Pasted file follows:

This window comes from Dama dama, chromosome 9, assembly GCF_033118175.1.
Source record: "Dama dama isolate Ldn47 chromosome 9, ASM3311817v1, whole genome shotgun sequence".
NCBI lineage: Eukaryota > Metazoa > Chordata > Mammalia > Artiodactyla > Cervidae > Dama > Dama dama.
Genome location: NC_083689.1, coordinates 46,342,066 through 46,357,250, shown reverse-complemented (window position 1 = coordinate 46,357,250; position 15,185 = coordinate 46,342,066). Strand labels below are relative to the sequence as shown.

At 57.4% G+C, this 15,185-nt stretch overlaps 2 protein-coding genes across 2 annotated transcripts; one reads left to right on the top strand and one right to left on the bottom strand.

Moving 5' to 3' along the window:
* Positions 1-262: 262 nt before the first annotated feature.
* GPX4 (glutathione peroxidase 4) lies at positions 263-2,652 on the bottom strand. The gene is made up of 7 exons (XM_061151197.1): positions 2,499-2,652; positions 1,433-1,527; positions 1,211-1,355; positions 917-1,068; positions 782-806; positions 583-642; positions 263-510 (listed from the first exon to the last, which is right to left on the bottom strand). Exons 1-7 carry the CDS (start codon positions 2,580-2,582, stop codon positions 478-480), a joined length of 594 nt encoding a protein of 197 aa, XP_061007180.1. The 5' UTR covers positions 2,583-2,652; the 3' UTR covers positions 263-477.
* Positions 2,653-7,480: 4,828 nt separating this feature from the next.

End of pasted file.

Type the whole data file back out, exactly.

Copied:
This window comes from Dama dama, chromosome 9, assembly GCF_033118175.1.
Source record: "Dama dama isolate Ldn47 chromosome 9, ASM3311817v1, whole genome shotgun sequence".
NCBI lineage: Eukaryota > Metazoa > Chordata > Mammalia > Artiodactyla > Cervidae > Dama > Dama dama.
Genome location: NC_083689.1, coordinates 46,342,066 through 46,357,250, shown reverse-complemented (window position 1 = coordinate 46,357,250; position 15,185 = coordinate 46,342,066). Strand labels below are relative to the sequence as shown.

At 57.4% G+C, this 15,185-nt stretch overlaps 2 protein-coding genes across 2 annotated transcripts; one reads left to right on the top strand and one right to left on the bottom strand.

Moving 5' to 3' along the window:
* Positions 1-262: 262 nt before the first annotated feature.
* GPX4 (glutathione peroxidase 4) lies at positions 263-2,652 on the bottom strand. The gene is made up of 7 exons (XM_061151197.1): positions 2,499-2,652; positions 1,433-1,527; positions 1,211-1,355; positions 917-1,068; positions 782-806; positions 583-642; positions 263-510 (listed from the first exon to the last, which is right to left on the bottom strand). Exons 1-7 carry the CDS (start codon positions 2,580-2,582, stop codon positions 478-480), a joined length of 594 nt encoding a protein of 197 aa, XP_061007180.1. The 5' UTR covers positions 2,583-2,652; the 3' UTR covers positions 263-477.
* Positions 2,653-7,480: 4,828 nt separating this feature from the next.